If you think big is beautiful then the HTC Desire HD will sweep you off your feet. A 4.3-inch display houses Android’s latest OS iteration and the handset is encased in metal. On paper it’s every geek’s dream but does it operate as well as we hoped it would? Read on to find out.
What we like
It may not be as big as the Dell Streak or pack the same resolution as the iPhone 4’s display but the HD’s 4.3-inch screen is superb. From the moment we switched it on we were hypnotised by how good Android looks on it. The Desire HD’s screen is also very responsive.
The Desire HD’s metal casing is as satisfying as its large screen. Unlike the iPhone 4’s glass front and back that causes grown men to cry as soon as they drop it, the Desire HD’s metal casing feels as if it can take more of a bashing, and it looks good too.
Perched on top of all this metal is an 8-megapixel camera. Pictures came out really crisp and even low light shots came out well. Video quality was equally high and we found the interface easy to understand but a dedicated mechanical shutter button would have been nice.
HTC continues to wow us with its ability to combine great screens with easy-to-use interfaces. HTC Sense, HTC’s bespoke Android interface overlay, makes Android a lot easier to use and gives you access to a variety of information, such as animated weather info and Twitter.
A new addition to the HTC Sense bag of tricks is an online hub - htcsense.com - which not only lets you browse for apps, which you can then click on to download on your phone later, but it also lets you track your Desire HD and remote wipe it should it get stolen.
The Desire HD really comes to life when you start using apps. Facebook integration is great, for example, and the Android sat-nav app looks fantastic on the 4.3-inch screen. In fact, we’d go as far as saying that the Desire HD is one of the best Android phones for running apps on.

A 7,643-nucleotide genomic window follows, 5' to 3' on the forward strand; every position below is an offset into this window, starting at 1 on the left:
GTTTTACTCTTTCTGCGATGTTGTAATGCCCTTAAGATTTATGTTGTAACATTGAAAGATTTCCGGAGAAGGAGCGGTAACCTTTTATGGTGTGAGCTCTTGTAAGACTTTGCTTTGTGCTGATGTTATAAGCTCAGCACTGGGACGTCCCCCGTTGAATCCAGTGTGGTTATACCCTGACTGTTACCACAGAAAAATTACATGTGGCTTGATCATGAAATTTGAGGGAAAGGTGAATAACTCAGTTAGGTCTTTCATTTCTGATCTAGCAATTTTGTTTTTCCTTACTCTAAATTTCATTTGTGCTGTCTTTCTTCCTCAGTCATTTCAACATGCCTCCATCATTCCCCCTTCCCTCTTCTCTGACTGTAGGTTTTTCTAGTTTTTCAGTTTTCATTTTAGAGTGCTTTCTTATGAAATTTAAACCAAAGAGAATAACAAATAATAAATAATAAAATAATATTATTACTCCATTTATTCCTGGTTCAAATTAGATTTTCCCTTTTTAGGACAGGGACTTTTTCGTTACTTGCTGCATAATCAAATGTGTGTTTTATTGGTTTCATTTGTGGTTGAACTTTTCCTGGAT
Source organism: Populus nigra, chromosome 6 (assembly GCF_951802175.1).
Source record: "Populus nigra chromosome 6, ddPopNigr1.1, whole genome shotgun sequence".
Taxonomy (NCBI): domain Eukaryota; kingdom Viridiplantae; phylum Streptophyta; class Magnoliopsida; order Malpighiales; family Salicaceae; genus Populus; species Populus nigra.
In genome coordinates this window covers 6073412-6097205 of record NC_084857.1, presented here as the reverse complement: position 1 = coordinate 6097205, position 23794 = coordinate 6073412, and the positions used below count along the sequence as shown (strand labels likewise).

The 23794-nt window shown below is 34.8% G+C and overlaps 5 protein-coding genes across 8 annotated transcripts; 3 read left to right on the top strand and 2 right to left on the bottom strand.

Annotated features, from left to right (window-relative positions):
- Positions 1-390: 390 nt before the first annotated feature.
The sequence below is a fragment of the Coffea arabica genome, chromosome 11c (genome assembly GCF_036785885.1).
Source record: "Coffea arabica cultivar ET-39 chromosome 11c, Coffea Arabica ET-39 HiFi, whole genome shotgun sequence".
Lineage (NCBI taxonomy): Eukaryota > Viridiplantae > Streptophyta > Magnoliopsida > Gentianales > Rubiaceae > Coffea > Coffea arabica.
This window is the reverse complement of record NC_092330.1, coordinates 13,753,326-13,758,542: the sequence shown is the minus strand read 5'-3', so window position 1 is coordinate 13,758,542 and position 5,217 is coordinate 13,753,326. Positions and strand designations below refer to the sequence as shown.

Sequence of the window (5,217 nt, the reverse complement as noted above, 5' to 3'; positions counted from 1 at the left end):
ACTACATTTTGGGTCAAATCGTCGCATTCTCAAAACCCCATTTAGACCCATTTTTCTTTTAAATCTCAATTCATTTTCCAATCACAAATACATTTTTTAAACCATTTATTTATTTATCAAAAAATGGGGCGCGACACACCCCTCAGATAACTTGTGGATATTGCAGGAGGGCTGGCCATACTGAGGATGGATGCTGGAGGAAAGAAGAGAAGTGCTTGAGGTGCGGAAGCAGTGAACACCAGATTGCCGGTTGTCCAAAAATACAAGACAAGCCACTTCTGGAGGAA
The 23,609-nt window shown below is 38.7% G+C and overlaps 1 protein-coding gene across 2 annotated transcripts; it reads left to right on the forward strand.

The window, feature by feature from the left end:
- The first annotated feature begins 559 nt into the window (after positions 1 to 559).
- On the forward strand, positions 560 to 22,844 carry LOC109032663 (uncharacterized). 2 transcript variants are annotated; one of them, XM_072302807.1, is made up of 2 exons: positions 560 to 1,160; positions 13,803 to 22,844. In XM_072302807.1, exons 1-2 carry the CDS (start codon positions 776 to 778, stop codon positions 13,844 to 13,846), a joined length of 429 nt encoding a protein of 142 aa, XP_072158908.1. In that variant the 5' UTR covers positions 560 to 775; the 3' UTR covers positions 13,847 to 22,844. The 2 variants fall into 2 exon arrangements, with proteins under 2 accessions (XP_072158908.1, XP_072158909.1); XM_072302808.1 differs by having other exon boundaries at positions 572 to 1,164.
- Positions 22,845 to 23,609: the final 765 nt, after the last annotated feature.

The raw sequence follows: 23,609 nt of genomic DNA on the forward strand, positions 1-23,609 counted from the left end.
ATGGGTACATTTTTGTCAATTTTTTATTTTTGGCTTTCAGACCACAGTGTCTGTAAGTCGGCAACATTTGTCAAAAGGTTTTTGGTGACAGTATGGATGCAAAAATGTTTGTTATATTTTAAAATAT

What we don’t like
Considering HTC has gone to the trouble of creating a uni-body casing, it’s disappointing to flip the Desire HD over and find two rather horrible covers. One of the covers gives you access to the SIM and microSD and battery slots.
While we’re on the subject of batteries, the Desire HD’s battery performance varied a lot during testing. HTC quotes a battery life of 490 hours standby time and 320 talk time. After the first charge is lasted a day but after another charge it lasted for two days standard use.
We’ve heard from other reviewers that they also experienced odd battery life readings but it could be something to do with our review model. That said, it’s expected that a phone with such a large screen and so many features will use up quite a lot of juice so don’t expect too much.
Our final complaint is minor but still annoyed us enough to want to write it up: the lack of a trackpad key means that you have to click the power key at the top of the Desire HD to exit sleep mode, which we got fed up of after a while.
The HTC Desire HD is a worthy successor to the original Desire and boasts one of the most impressive displays we’ve ever seen. You can’t really argue with a responsive 4.3-inch screen and metal casing but this phone won’t be to everyone’s tastes. If you’ve got small pockets steer clear.